There’s a Holy Grail for brands and retailers: to embed themselves so much with the families that make up their core demographic that their place in the family shopping basket is secure. Some try this through sporadic, tactical promotions which tap into interests and trends – collect tokens for a free tennis lesson, for example – whilst others try to create initiatives that lead to deeper, longer term engagement.
So it seems with Waitrose, which has unveiled a national ‘Grow and Sell’ initiative aimed at encouraging 7 to 11 year olds across the UK to grow their own produce and sell it to Waitrose customers, and Heinz with a Grow Your Own campaign to encourages families across the UK to grow their own tomatoes. Heinz is giving away free seeds via Facebook.
There are sound commercial as well as social reasons for these initiatives. The growth of online shopping and Click & Collect will lead to fewer people coming in store. With less pester power going on in the aisles, brands need to find new ways of engaging with parents and their children, whilst over the longer term consumers are going to be expecting brands and retailers to be engaging with them more at this deeper, more genuine level. Note the difference between “engaging” with them and “marketing” to them.
Both Waitrose and Heinz seem to have found something with authentic consumer appeal. The initiatives not only tap into families but, by virtue of their educational content, to teachers and businesses as well. They warm up the parents, remain close to each company’s particular brand values, fit with current trends and interests whilst being undeniably child friendly and educational.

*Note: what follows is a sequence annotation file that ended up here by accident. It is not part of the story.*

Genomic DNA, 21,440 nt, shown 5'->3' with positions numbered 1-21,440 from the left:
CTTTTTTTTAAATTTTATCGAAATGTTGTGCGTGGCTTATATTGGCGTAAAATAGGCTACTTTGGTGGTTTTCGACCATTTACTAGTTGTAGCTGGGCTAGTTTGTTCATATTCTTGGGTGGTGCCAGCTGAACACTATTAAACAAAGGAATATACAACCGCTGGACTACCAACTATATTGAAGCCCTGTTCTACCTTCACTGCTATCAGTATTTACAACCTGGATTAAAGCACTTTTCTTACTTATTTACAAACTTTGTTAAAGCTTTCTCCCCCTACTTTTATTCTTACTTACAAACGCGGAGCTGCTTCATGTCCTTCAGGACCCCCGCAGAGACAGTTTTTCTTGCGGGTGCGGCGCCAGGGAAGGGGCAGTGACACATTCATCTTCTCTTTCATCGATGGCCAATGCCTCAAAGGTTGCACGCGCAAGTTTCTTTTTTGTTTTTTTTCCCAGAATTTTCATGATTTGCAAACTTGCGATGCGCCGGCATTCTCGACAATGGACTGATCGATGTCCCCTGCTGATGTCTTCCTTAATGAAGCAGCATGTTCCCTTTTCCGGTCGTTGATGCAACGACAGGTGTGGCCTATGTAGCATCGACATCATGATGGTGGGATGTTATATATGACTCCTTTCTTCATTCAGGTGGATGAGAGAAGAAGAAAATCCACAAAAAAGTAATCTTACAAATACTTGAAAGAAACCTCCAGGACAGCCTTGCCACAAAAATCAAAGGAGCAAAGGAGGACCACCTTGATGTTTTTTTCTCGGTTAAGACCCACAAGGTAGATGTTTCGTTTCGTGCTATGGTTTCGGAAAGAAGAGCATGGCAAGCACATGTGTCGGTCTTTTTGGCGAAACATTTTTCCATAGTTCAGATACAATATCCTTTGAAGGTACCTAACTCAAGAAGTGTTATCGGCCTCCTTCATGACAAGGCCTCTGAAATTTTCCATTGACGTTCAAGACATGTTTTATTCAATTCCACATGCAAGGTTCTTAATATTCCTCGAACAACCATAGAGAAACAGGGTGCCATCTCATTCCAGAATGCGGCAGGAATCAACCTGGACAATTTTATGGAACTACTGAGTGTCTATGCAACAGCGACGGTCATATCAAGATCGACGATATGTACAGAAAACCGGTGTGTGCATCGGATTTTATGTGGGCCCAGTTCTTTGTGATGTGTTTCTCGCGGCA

Unlike the more sporadic promotions, where there seems to have been little contextual research undertaken into what parents really value and what would have a legacy beyond the immediate life of the promotion, here research appears to have helped create something distinctive but which has genuine appeal. Using a more experiential approach to qualitative research, promotions teams can create that engagement with mums as part of the ideation process for these initiatives. Quantitative research can also be designed to better engage with respondents – getting them involved with the issues, enabling and empowering them to feed back.
There’s a lesson here for all of us. Creating authentic engagement requires brands to work harder, think longer and research their promotions better. It needs them to research again once the initiative has happened to undertake a proper evaluation and explore how it can be developed further. Above all, it’s about showing not telling and demonstrating a willingness to have an authentic two-way relationship.
Increase in families reducing food waste to save money should have brands looking for a way to get up close and personal
Repackaging of Hardy’s wine highlights role of consumer insight in setting up expectations of price and quality